Personally, I hope the KBRA fails, and the myths of “water certainty”, “community stakeholders” and “affordable power” will not be legislated into reality. The base argument of who really has foundational water rights in the basin can once again resurface. Moreover, we can expose those who want to hoard water in order to inflict pain on others (not a Christian virtue by the way). However, the point of this article is to provide yet another example of how Congressman Greg Walden says one thing in the District and then does something completely different back in DC. Until we wake up as voters and un-elect such pragmatists, our country continues down the road to serfdom.


  1. Jan Craig ~ Dec. 8, 2015 @ 10:27 am

    How timely, Dianne. We will be meeting with Greg's reps. in LaGrande in person and by phone to discuss BLM/USFS issues on Dec.18th....might as well throw some water on the fires! Jan #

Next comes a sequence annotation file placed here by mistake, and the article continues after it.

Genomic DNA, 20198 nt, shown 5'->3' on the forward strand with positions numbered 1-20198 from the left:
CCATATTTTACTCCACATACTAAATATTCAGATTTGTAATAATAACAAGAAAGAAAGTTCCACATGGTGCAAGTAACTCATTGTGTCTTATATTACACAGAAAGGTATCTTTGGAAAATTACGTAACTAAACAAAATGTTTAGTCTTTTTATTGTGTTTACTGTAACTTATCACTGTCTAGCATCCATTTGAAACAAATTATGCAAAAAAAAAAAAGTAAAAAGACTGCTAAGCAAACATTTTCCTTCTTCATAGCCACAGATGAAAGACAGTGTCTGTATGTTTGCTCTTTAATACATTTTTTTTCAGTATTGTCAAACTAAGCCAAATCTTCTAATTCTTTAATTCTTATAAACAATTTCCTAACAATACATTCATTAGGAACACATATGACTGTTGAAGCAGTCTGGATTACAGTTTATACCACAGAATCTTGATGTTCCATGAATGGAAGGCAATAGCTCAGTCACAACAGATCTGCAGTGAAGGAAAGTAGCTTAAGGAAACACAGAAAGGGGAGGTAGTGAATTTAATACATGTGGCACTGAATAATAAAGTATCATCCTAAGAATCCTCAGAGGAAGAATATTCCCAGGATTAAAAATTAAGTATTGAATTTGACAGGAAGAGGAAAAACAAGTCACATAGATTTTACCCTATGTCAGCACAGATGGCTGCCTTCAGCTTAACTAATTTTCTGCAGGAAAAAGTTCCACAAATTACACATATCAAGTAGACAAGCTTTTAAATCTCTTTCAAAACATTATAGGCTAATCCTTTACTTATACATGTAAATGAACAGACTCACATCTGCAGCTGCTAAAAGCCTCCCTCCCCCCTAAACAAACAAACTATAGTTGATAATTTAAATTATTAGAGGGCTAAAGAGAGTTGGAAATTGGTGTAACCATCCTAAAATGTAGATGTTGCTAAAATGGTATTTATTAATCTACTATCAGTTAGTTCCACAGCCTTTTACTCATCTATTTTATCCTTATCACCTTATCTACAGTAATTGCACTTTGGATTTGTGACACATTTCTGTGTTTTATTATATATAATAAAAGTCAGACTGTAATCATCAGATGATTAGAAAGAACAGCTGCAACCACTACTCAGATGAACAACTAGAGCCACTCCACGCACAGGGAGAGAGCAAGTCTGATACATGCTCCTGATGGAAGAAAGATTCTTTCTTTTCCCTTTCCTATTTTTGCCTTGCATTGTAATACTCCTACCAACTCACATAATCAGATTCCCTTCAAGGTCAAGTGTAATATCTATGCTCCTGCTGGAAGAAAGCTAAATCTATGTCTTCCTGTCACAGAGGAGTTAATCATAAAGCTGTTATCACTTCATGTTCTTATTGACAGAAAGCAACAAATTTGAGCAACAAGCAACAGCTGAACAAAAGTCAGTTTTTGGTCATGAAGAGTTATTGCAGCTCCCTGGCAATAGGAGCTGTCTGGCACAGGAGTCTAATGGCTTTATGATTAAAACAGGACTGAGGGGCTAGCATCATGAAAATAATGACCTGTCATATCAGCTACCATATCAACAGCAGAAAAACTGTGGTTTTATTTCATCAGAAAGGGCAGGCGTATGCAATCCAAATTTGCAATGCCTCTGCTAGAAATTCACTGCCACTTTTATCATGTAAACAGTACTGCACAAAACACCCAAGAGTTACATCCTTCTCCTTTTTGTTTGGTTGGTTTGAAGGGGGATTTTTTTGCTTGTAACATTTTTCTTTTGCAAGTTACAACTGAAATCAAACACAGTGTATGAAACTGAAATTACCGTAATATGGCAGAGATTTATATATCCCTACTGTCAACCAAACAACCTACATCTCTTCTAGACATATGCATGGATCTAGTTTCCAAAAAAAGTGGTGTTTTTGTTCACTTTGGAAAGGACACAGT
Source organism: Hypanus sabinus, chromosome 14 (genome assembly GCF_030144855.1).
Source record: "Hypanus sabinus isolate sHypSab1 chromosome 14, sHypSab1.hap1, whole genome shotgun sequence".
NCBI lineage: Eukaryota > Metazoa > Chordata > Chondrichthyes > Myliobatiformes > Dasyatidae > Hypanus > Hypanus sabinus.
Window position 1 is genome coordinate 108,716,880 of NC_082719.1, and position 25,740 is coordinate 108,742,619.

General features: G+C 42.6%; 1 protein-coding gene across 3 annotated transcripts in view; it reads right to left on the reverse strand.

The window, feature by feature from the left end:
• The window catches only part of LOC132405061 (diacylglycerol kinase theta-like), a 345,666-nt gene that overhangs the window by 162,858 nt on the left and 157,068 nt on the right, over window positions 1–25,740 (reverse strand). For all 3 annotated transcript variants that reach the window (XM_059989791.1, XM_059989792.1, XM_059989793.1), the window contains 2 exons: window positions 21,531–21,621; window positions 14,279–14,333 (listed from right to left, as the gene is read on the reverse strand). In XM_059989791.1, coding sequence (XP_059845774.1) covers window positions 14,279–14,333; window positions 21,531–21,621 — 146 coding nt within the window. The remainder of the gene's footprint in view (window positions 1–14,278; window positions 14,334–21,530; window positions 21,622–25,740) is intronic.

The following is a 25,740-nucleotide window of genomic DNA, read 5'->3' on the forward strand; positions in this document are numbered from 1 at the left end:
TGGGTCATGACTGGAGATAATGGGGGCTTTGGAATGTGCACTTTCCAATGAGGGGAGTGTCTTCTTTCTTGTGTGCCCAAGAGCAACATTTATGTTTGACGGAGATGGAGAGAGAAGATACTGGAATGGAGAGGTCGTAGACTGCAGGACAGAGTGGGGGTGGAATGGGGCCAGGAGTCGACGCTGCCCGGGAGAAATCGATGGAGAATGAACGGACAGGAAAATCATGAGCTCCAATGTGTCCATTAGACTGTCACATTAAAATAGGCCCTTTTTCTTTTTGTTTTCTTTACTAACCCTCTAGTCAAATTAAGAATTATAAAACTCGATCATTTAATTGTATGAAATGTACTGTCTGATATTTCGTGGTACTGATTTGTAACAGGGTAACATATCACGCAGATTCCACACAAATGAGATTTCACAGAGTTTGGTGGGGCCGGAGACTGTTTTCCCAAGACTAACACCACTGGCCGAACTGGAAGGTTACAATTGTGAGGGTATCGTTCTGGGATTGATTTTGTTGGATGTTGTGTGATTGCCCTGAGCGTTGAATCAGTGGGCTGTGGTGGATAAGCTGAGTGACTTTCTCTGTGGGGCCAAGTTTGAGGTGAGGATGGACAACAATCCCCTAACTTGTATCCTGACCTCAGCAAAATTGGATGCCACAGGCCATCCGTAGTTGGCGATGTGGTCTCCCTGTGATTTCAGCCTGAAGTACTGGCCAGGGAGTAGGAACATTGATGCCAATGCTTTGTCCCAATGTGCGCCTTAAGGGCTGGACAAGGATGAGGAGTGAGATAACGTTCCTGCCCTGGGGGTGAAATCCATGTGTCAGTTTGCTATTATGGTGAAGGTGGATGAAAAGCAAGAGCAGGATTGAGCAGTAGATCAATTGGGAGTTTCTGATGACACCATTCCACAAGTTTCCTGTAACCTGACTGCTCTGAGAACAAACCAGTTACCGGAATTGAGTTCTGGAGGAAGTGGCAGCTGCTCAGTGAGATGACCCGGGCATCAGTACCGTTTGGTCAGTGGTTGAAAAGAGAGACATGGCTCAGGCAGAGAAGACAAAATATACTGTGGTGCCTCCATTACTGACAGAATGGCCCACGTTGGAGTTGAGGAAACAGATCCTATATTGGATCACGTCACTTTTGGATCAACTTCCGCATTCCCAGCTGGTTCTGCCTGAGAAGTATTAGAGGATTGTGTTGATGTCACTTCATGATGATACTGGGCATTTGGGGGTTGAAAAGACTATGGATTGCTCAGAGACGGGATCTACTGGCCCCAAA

2. Paul Clark ~ Dec. 8, 2015 @ 12:28 pm

    Generally speaking, the agreement has been very confusing, and from what I can glean from the media, it was dead! I don't see what the problem is, other than the tribes and environmentalists are having a cow right now. In reality, what is wrong with Congressman Walden's proposal? Is there one farmer or rancher who wouldn't be pleased if everyone signed on? I know I am probably stupid, but it is the first proposal I actually understood! It was very clear what the terms are. Maybe Congressman Walden has been reading Trump's book, The Art of the Deal. Right in the book, Trump says, if you're serious in a negotiation about wanting something -- and, by the way, being serious is the only time to enter into it -- and if there's something dead certain you've gotta have, you have got to start out with the most outrageous position. The opener has got to be so outrageous that the compromise is exactly what you want. The opener is the most outrageous demand that you can make. Have you ever thought about why in the past few decades, conservatives lose every time when dealing with the left wing ideologues? We always start with the most conservative proposal and then we compromise until nothing is left. Wake up Conservatives, it is time to stand up and realize that "compassionate conservatism" is getting us nowhere! #
  3. J. Madison ~ Dec. 8, 2015 @ 1:18 pm